This week, the Harvey Weinstein scandal made headlines; prompting discussions about male power and feminism in Hollywood. Of course, the issue is much broader than just Weinstein, as abuse of power by any person in a position of authority comes as no surprise. But what is it specifically about sexual harassment that stokes the fire of the feminist debate?
For me, feminism has always felt like shaky ground. I know that by definition I live in a radically feminist society. I am ‘allowed’ to do things whereas women elsewhere in the world do not have the same luxuries or freedom that I am afforded. Even the expression of my opinions in this blog – of free speech – is something women in parts of the world have no legal right to do. It is this realisation that makes me dislike the label of feminism. How can we predominately and continually focus our fight for equal gender rights in our civilised, privileged and western context when other women cannot even leave their house without their husband accompaying them? The cherry-picking of the fight is my main bug-bear with it, whereas my second bug-bear has to do with so-called ‘movements’ behind such social issues.
For example, in addition to feminism, we also have LGBTQ and black lives matter movements. When we march in the name of these movements, we constantly reinforce the presuppositions behind their cause. With feminism, one might ask “Why are we fighting for women’s rights?” and the answer will be “Because women are the second sex in society”. The same is true when we fight in the name of same-sex marriage or racial equality. “Why are we fighting for same-sex marriage?” “Because love between two people of the same gender is seen as inferior”, and “Why are we fighting for black rights?” “Because black people are seen as inferior to other skin tones”.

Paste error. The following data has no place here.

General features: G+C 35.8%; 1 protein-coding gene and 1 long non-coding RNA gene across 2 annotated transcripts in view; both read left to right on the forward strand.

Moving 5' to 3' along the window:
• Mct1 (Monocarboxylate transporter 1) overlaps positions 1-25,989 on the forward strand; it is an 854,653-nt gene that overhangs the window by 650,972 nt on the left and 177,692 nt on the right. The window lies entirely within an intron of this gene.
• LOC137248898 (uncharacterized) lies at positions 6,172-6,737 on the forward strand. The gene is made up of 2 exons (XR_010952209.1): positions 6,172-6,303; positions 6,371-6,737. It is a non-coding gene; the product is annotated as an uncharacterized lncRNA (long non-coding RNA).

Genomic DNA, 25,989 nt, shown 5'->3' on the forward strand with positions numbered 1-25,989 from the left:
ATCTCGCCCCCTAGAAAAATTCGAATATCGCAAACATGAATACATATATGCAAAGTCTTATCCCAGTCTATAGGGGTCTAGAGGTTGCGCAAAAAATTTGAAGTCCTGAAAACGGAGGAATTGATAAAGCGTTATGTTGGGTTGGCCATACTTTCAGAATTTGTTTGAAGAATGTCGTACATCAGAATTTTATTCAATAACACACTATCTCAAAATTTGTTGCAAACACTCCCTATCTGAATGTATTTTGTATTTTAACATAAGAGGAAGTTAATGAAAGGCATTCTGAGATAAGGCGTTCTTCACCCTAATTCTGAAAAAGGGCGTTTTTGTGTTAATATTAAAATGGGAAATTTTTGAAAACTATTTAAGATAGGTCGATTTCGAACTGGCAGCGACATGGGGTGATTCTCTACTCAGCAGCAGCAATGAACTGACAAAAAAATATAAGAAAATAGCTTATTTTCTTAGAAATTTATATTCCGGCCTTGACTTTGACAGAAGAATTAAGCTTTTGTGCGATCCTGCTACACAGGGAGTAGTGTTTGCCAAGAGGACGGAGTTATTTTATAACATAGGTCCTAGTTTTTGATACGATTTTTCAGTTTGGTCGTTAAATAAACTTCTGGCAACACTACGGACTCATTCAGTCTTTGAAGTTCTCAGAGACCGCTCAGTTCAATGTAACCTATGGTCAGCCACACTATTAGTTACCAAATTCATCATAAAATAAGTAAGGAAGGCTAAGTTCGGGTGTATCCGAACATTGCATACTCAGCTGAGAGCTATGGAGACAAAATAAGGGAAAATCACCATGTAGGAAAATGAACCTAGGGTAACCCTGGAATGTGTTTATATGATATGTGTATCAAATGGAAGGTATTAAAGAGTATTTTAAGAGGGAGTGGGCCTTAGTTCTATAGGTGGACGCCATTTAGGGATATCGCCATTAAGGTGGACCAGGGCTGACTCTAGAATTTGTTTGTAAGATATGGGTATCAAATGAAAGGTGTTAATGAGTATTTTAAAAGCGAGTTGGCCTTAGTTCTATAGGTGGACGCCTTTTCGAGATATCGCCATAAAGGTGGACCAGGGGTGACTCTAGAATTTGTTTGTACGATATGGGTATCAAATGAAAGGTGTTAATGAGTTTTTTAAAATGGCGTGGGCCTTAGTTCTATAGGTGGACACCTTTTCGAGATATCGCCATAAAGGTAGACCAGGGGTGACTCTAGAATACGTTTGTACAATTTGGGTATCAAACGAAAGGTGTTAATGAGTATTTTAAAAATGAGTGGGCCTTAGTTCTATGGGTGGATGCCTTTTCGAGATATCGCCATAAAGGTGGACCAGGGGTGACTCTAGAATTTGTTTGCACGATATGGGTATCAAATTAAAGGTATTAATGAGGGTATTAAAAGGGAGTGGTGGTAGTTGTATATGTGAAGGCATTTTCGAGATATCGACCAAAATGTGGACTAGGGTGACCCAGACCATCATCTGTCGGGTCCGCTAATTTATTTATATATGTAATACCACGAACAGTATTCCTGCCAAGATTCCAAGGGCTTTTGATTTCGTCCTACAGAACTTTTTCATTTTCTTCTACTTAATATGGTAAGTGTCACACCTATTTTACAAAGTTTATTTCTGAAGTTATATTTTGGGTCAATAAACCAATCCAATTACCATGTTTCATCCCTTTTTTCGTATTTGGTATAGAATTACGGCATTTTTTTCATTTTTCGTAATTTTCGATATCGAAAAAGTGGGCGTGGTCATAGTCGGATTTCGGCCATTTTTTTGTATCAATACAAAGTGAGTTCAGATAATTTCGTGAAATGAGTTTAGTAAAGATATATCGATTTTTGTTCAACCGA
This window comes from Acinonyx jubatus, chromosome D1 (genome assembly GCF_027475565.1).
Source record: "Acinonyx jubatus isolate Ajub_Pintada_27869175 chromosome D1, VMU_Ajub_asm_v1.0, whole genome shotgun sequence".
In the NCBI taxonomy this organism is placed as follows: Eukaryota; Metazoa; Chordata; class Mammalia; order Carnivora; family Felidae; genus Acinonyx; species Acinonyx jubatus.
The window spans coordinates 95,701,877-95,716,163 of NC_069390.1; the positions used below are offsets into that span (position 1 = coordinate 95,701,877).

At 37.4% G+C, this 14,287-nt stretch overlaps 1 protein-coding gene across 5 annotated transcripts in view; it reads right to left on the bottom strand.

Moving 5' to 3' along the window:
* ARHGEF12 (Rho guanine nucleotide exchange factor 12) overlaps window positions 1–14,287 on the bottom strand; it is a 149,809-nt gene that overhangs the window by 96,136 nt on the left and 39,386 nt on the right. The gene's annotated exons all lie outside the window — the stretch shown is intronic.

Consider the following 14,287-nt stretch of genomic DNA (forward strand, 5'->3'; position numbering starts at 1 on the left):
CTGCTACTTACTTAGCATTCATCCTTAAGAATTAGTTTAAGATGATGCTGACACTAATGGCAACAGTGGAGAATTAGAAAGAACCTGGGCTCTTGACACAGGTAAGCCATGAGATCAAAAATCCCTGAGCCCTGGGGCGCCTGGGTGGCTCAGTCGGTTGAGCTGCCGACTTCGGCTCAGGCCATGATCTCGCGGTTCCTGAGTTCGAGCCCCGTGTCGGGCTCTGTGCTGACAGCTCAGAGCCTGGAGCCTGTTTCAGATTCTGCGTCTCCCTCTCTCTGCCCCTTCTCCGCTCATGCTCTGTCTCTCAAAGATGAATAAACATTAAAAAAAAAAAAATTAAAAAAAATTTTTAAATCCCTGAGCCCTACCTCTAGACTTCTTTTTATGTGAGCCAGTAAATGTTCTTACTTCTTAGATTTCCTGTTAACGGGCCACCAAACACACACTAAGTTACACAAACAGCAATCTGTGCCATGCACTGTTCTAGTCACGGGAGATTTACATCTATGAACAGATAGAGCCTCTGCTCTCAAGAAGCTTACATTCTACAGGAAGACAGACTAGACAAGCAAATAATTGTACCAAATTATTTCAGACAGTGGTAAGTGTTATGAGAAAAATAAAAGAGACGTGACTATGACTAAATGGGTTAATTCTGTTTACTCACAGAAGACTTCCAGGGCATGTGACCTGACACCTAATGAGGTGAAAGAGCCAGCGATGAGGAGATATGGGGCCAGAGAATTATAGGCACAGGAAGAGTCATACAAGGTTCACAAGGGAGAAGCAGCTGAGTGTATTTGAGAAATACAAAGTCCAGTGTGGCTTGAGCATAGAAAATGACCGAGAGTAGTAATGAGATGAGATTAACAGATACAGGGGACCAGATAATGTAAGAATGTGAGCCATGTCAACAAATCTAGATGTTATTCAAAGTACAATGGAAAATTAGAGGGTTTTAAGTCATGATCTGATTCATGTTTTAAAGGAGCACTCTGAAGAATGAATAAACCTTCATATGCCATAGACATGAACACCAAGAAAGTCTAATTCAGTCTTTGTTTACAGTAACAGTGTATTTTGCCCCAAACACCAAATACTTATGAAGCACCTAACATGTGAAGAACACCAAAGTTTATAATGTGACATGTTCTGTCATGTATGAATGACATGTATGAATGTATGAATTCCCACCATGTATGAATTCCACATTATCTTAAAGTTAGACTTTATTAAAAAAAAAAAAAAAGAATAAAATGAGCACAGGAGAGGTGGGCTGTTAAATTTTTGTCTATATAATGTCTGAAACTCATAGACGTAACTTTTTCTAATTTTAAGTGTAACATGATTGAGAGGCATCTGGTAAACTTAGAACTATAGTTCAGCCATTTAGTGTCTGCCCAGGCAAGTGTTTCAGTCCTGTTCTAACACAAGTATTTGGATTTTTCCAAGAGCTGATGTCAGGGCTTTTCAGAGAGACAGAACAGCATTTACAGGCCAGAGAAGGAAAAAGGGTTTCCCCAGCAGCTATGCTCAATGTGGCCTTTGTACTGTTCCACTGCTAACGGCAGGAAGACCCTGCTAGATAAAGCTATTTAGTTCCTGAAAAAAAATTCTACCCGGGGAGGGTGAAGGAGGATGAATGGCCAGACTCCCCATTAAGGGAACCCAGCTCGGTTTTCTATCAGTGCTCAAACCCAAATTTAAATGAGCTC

We are, despite our efforts in fighting for the good in these movements, paradoxically reinforcing the negative label that the very cause wishes to eradicate. A great example of this is Morgan Freeman’s view on racism where he says we can solve the problem of racism when we stop talking about it. When we talk about feminism, gay rights and black rights, the movements become self-perpetuating and end up causing more harm than good. Our discussion and promotion of them reinforces that they are ‘not normal’ or somehow ‘not belonging’. Yet even our interpretation of these movements as social issues varies depending on who you talk to.
This is not to say that such movements are not without some degree of merit. Even in Australia at the moment we are voting on same-sex marriage. My point is that if we didn’t think there were anything wrong with same-sex relationships in the first place, then we wouldn’t be in the position we are in now – spending millions of dollars deciding if two people of the same gender have the same legal rights to love one another as heterosexual couples do. The foundational argument, however, is itself preposterous as we created a same-sex movement based on something that always had a false premise to begin with. Who decided that love should only exist between a man and a woman? Who decided that gender and sexuality go hand-in-hand? We as a society make up the rules we abide by, and then we act surprised that such rules exist. Feminism is no different.
The problem with feminism
I remember in the coursework of my Honours, some seven years ago when I was just 20 years old, a girl in my class was telling the room what she wanted to do for her research. She had the idea of using feminist theory to assess why one of the leading experts of female characters in fantasy fiction was male, and why there were more male authors of fantasy fiction than there were female authors.